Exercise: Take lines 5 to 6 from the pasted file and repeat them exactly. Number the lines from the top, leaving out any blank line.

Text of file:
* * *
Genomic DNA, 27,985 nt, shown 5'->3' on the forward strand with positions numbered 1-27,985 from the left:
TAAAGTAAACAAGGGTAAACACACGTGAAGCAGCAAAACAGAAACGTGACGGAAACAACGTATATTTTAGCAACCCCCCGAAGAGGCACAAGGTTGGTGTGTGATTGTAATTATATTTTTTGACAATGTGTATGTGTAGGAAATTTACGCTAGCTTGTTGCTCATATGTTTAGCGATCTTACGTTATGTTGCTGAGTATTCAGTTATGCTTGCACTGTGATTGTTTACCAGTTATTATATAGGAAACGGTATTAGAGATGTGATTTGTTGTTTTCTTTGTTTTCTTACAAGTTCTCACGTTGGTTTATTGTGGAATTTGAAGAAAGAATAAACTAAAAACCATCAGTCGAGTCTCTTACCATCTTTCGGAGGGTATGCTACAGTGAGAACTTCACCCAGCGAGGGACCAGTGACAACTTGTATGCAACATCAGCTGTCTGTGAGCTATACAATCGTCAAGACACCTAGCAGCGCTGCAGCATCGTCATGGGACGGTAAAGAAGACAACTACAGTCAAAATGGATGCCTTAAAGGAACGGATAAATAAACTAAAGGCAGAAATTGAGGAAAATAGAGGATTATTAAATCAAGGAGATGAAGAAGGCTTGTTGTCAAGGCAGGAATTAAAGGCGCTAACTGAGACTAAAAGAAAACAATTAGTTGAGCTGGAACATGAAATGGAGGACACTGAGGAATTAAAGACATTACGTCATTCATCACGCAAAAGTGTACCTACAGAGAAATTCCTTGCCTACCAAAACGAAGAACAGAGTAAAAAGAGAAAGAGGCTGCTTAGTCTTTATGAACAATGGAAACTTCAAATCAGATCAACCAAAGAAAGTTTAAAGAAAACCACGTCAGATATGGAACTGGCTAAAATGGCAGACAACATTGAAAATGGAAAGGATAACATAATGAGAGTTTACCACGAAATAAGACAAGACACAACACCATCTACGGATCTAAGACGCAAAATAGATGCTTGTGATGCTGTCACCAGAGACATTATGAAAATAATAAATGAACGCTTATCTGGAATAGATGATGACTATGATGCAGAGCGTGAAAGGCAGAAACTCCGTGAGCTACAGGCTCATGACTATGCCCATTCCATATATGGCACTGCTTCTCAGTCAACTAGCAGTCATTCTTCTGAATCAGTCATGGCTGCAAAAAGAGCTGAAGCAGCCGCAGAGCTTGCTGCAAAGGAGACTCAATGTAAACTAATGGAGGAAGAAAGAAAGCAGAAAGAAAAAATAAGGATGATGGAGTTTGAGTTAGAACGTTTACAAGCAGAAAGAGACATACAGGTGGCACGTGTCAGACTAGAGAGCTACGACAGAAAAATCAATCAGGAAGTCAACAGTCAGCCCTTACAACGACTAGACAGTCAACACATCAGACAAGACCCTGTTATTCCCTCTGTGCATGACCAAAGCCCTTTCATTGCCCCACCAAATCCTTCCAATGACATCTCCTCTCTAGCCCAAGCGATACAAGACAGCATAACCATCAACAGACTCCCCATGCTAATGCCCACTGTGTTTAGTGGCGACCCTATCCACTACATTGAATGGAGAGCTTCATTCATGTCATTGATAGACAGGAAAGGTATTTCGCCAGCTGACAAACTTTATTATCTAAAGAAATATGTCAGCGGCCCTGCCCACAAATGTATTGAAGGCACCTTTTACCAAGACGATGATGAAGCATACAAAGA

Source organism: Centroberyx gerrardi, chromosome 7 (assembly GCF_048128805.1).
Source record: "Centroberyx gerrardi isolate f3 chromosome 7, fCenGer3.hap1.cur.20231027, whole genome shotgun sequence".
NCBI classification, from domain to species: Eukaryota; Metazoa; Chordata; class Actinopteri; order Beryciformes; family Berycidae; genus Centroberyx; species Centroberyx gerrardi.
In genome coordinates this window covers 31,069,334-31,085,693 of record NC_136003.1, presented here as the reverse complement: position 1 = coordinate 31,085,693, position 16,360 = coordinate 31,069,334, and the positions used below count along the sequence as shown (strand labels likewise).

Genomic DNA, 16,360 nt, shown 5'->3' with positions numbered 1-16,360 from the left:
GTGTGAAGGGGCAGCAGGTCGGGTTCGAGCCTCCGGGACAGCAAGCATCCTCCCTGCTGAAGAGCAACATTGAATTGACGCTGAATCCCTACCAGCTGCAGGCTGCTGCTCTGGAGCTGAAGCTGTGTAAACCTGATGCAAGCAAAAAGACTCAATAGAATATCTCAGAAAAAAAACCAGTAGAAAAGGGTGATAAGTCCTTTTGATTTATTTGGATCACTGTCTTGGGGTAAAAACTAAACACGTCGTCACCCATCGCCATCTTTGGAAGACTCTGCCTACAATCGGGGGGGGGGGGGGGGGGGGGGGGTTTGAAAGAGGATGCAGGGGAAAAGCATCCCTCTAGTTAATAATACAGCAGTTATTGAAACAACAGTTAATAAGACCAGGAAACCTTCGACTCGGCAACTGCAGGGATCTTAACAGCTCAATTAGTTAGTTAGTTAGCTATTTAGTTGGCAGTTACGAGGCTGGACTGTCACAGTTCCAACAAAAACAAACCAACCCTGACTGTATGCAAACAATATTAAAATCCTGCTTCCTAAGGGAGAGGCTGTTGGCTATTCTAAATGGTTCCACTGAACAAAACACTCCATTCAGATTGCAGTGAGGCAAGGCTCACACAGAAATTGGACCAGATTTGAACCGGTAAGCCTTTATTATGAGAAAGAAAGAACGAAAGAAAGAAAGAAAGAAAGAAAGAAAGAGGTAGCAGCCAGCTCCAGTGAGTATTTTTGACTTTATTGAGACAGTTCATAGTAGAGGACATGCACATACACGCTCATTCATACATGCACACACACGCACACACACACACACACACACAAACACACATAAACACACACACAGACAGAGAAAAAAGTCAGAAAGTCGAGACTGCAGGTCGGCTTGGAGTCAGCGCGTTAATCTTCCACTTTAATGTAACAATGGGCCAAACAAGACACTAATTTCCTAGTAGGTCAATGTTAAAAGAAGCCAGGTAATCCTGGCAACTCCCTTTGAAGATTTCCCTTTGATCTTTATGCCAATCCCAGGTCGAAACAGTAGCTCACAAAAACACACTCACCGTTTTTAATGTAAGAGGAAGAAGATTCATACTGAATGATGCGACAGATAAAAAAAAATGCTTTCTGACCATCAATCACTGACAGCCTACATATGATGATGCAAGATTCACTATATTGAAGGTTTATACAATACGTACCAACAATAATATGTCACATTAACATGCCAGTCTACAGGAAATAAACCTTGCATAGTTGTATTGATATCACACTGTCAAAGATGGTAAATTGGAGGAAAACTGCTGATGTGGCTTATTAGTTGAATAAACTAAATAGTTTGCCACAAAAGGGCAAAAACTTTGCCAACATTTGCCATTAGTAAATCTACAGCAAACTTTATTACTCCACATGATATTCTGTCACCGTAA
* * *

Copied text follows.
NCBI classification, from domain to species: Eukaryota; Metazoa; Chordata; class Actinopteri; order Beryciformes; family Berycidae; genus Centroberyx; species Centroberyx gerrardi.
In genome coordinates this window covers 31,069,334-31,085,693 of record NC_136003.1, presented here as the reverse complement: position 1 = coordinate 31,085,693, position 16,360 = coordinate 31,069,334, and the positions used below count along the sequence as shown (strand labels likewise).